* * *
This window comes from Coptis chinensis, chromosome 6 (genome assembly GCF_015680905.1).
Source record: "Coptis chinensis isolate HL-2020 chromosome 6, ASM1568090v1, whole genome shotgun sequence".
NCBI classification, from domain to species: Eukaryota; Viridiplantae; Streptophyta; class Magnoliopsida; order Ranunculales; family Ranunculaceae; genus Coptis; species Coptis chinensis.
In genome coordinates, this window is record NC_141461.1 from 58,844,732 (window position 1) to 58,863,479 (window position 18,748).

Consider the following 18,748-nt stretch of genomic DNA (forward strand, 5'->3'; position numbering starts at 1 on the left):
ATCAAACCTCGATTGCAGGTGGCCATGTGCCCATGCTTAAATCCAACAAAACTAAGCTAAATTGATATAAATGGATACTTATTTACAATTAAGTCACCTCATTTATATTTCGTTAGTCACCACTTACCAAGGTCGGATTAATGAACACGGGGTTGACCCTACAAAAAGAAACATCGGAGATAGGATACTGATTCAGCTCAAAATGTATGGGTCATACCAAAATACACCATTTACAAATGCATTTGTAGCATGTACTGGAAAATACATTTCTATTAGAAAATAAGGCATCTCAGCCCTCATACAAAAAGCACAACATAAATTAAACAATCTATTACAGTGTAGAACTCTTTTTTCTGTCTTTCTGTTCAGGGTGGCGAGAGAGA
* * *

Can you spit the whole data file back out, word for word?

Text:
This window comes from Coptis chinensis, chromosome 6 (genome assembly GCF_015680905.1).
Source record: "Coptis chinensis isolate HL-2020 chromosome 6, ASM1568090v1, whole genome shotgun sequence".
NCBI classification, from domain to species: Eukaryota; Viridiplantae; Streptophyta; class Magnoliopsida; order Ranunculales; family Ranunculaceae; genus Coptis; species Coptis chinensis.
In genome coordinates, this window is record NC_141461.1 from 58,844,732 (window position 1) to 58,863,479 (window position 18,748).

Consider the following 18,748-nt stretch of genomic DNA (forward strand, 5'->3'; position numbering starts at 1 on the left):
ATCAAACCTCGATTGCAGGTGGCCATGTGCCCATGCTTAAATCCAACAAAACTAAGCTAAATTGATATAAATGGATACTTATTTACAATTAAGTCACCTCATTTATATTTCGTTAGTCACCACTTACCAAGGTCGGATTAATGAACACGGGGTTGACCCTACAAAAAGAAACATCGGAGATAGGATACTGATTCAGCTCAAAATGTATGGGTCATACCAAAATACACCATTTACAAATGCATTTGTAGCATGTACTGGAAAATACATTTCTATTAGAAAATAAGGCATCTCAGCCCTCATACAAAAAGCACAACATAAATTAAACAATCTATTACAGTGTAGAACTCTTTTTTCTGTCTTTCTGTTCAGGGTGGCGAGAGAGA